- To Each His Own (Mitchell Leisen)
- It’s Love I’m After (Archie Mayo)
- Black Moon (Roy William Neill)
- The Life Of Oharu (Kenji Mizoguchi)
- Hitler’s Children (Edward Dmytryk)
- Hitchcock/Truffaut (Kent Jones)
- The Whales of August (Lindsay Anderson)
- The Black Cat (Edgar G. Ulmer)
- Written On The Wind (Douglas Sirk)
- The Lodger (Alfred Hitchcock)
1- I guess there are only so many things you can do with the classic ‘white woman drawn to the wicked world of Caribbean Voodoo’, but I must say that I was really struck by how much Black Moon looked and felt like my beloved I Walked With A Zombie. A side-by-side viewing of the two would really show what makes a film of genius as opposed to a solid Hollywood B-film. Of course, I Walked With A Zombie does have that Jane Eyre thing going for it, but it also has pacing, a great script, terrific acting and atmosphere you could cut with a knife. Black Moon has more the feel of the second part of a Saturday afternoon double-bill from the Thirties. Fun, creepy, a little depressing, but not much more.
2- Can a man be a feminist director? I don’t know what else to call Kenji Mizoguchi. Every one of his films that I have seen depict the plight of women, especially at the hands of self-interested men. The Life Of Ohara is an especially bleak example of this. It is gorgeous, and the performance of Kinuyo Tanaka is amazing, but man, is it depressing.
3- Thank you Criterion for having another 50% off sale and allowing me to own the endlessly insane Written On The Wind. I would love to know what the reaction was when it first appeared in theaters. Nymphomania, sexual performance anxiety and Lauren Bacall all wrapped up in an absolutely over the top Dallas-like story. The image of Dorothy Malone dancing in sexual frenzy in her bedroom in her underwear, while right outside her door her father dies of a heart attack, is something I don’t think I will soon forget – nor would I want to. This film is nowhere near the level of genius of All The Heaven Allows, but it is almost as formally dazzling. Color, costuming, mise-en-scene are all plotted out within an inch of their lives. Sirk seems to invert the famous Chekhov dictum by saying, ‘If a gun goes off in the first five minutes of a movie, you better see that gun for the rest of the film’. Malone won the Best Supporting Actress award for this frenzied portrayal, beating out another iconic performance of late 50s nuttiness: Patty McCormack as the terrifying Rhoda in The Bad Seed. I guess the Academy didn’t dare give it to any one else for fear that Malone would come and shimmy them all to death. And do I even need to mention her fondling of her father’s ‘oil well’ at the end of the film?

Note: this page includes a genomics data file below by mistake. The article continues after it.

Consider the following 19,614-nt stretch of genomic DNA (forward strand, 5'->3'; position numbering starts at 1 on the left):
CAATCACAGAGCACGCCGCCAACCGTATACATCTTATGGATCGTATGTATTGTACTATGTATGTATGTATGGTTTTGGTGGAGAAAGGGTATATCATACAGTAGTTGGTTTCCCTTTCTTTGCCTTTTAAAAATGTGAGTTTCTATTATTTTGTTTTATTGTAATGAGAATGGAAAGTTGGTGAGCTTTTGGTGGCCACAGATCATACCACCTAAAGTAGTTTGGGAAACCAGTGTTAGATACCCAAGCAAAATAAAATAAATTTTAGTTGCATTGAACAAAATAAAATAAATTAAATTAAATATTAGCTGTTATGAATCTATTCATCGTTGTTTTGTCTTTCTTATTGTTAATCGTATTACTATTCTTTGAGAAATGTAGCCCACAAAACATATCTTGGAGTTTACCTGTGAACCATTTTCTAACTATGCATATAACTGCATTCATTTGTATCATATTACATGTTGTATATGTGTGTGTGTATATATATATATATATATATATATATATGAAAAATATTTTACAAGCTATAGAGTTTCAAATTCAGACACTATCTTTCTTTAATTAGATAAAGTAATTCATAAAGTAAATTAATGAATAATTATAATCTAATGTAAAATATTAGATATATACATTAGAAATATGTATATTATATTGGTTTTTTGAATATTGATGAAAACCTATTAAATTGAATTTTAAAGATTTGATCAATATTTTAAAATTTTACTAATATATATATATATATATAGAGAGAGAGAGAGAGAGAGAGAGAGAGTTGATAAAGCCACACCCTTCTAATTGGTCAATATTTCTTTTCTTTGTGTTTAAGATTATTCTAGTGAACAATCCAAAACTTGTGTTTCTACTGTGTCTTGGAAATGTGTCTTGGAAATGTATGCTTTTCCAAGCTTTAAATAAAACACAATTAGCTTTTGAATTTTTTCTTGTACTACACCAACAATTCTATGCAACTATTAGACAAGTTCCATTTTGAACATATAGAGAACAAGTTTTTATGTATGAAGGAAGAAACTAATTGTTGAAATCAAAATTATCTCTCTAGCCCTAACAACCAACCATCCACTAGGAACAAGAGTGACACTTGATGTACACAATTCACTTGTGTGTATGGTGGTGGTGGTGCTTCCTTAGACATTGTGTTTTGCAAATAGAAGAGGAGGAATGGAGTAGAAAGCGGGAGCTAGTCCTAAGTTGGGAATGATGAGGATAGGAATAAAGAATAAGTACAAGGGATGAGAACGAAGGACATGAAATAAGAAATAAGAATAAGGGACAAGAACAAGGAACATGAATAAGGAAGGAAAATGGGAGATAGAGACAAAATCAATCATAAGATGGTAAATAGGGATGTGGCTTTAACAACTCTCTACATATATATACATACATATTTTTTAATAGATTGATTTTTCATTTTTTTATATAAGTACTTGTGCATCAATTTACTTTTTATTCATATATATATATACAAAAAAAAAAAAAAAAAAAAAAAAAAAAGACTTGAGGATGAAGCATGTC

4- Thank you, Betsy Rubin, for your gift of a collection of more obscure Hitchcock films. Because of this I was finally able to watch his silent gem The Lodger. I feared that it would be more ‘homework’ than ‘pleasure’ but I was wrong. It was a wonderful watch. You certainly can tell that Hitchcock spent time in Germany and watching German films – this looks like it could have been directed by UFA-period Fritz Lang. The expressionist shadow and paranoia have obvious roots in Babelsberg, but so much of it is full of stuff we will see over and over again in later Hitchcock: the ‘wrong man’ plot, the underwear fetish, Catholic iconography (there is a really blatant re-enactment of the deposition from the cross). The interesting thing about this ‘wrong man’ plot is that Hitchcock doesn’t fill the audience in on the details until almost the end, so we don’t have the sympathy for Ivor Norvello that we do for Cary Grant in North By Northwest.
On to The Parradine Case!